Life Enrichment Benefits All of Your Patients – Not Just Those with Dementia

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Life Enrichment Benefits All of Your Patients – Not Just Those with Dementia

Posted on June 14, 2016

Watching someone’s health or memory start to decline, or witnessing a family member struggling with dementia can be troubling at best. Making the decision to find them a place to life that offers assistance can also be stressful – not only for the family but for their loved one as well.

Add to this that many providers still have much to learn about the care and engagement these people need. Even today, there are locked wards where someone’s cherished loved ones sit alone, lost in their thoughts all day. Even the name most communities usetoday — memory care — fits the newer, more compassionate reality for those in need of assistance.

But it isn’t just a vase of flowers or a fancy title that make facilities different; it’s what goes on every day. We call this life enrichment and its benefits are far-reaching, even beyond those suffering from dementia. It also provides significant value to residents who are depressed, disengaged or otherwise not socializing or participating in the community’s activities.

Activities and events in the community are often the only opportunities for residents to socialize, get out of their routine and access person-centered experiences. Their participation enhances their skills and talent, helps stay at the highest functional level while helping them better understand their abilities. We also know that it enriches their lives, allays their anxiety and emotional distress and that the encouragement and recognition received enhance their self-worth. For dementia residents, it has also been shown that higher level of activity reduces wandering.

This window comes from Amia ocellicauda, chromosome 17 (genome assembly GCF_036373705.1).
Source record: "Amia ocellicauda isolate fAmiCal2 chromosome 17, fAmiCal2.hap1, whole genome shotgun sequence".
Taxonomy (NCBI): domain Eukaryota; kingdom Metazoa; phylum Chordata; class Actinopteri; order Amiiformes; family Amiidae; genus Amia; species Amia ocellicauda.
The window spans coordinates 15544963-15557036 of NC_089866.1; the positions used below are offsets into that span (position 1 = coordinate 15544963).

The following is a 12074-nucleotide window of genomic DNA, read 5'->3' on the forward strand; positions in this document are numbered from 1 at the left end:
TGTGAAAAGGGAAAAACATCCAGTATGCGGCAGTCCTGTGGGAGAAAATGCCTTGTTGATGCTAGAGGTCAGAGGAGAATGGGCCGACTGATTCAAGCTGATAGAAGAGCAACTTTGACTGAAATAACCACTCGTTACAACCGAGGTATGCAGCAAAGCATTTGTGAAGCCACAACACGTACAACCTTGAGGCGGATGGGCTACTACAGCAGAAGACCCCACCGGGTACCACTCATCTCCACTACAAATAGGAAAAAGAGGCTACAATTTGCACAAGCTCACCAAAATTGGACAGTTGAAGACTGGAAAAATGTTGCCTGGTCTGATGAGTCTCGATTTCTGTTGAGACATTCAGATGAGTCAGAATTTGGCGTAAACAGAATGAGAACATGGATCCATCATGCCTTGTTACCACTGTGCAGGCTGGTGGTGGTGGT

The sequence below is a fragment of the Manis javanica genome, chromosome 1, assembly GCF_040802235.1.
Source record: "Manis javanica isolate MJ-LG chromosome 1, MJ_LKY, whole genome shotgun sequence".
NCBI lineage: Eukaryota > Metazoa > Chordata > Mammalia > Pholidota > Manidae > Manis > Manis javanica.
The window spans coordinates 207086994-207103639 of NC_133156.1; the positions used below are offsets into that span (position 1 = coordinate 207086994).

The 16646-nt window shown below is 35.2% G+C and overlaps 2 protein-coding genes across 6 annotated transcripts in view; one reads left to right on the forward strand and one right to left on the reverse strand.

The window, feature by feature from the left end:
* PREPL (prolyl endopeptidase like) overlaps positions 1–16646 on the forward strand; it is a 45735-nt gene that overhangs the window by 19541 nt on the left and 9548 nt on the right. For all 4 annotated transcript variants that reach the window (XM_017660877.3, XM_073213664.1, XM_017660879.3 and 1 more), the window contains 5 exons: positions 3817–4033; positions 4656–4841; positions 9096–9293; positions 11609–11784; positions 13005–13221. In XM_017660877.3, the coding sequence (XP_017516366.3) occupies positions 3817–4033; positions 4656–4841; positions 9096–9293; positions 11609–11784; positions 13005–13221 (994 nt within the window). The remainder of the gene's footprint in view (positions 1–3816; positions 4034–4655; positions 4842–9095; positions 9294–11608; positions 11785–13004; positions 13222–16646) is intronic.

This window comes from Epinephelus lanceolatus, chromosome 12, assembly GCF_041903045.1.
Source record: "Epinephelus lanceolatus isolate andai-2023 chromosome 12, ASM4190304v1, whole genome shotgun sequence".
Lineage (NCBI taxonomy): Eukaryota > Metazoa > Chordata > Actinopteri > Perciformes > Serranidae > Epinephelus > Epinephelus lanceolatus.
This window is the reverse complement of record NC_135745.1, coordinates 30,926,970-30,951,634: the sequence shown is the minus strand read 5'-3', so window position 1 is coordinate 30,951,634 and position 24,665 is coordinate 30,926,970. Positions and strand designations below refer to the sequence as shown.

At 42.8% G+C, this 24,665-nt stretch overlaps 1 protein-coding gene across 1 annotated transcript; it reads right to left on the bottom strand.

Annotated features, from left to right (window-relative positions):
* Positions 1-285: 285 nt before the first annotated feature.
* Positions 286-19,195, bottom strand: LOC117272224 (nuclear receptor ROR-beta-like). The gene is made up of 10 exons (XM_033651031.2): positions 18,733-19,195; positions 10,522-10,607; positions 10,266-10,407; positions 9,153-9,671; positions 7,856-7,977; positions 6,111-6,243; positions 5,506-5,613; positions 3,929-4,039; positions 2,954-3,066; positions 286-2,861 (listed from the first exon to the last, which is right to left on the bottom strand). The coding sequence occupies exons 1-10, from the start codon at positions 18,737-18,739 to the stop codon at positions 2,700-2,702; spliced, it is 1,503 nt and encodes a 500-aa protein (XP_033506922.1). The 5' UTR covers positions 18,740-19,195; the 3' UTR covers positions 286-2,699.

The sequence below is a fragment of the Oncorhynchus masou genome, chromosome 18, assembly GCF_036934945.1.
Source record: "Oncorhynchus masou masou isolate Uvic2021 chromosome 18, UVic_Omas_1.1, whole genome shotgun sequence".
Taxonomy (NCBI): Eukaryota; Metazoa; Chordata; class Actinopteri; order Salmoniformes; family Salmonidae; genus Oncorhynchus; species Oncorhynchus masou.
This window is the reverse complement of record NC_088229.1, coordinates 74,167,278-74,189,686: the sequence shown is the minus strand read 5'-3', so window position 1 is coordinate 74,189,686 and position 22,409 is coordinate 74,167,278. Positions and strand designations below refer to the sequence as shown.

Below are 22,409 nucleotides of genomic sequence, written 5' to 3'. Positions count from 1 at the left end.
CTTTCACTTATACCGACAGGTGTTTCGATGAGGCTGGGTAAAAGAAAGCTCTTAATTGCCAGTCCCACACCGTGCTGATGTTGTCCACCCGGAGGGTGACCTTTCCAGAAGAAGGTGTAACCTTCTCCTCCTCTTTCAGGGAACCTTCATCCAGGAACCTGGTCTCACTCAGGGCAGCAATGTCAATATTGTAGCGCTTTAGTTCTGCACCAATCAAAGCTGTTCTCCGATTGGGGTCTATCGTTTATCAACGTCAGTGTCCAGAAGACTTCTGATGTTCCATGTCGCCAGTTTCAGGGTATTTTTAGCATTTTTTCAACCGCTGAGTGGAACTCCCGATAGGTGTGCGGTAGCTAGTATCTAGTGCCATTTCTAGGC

Despite these positive aspects, activity participation remains a challenge for the programming team, as residents need constant reminding, support and encouragement to come and take part in the life of the community. This is where life enrichment solutions come in.

Communities that are successfully enhancing residents’ activity and life enrichment program often point to a simple strategy: ask them what they want to do. Today’s seniors and people retiring in the coming future seem to be more eager to participate in activity planning than residents in years past.

As communities move closer to a life-enriching attitude towards activities for their residents, including them in the programming process is a natural step as they are eager to voice their opinions. It provides staff with resources when budgets are tighter and helps marketing show prospective families how great – and different – their facility is.

But most importantly, it’s the best way to engage and empower residents; after all, it’s their home, it’s their community.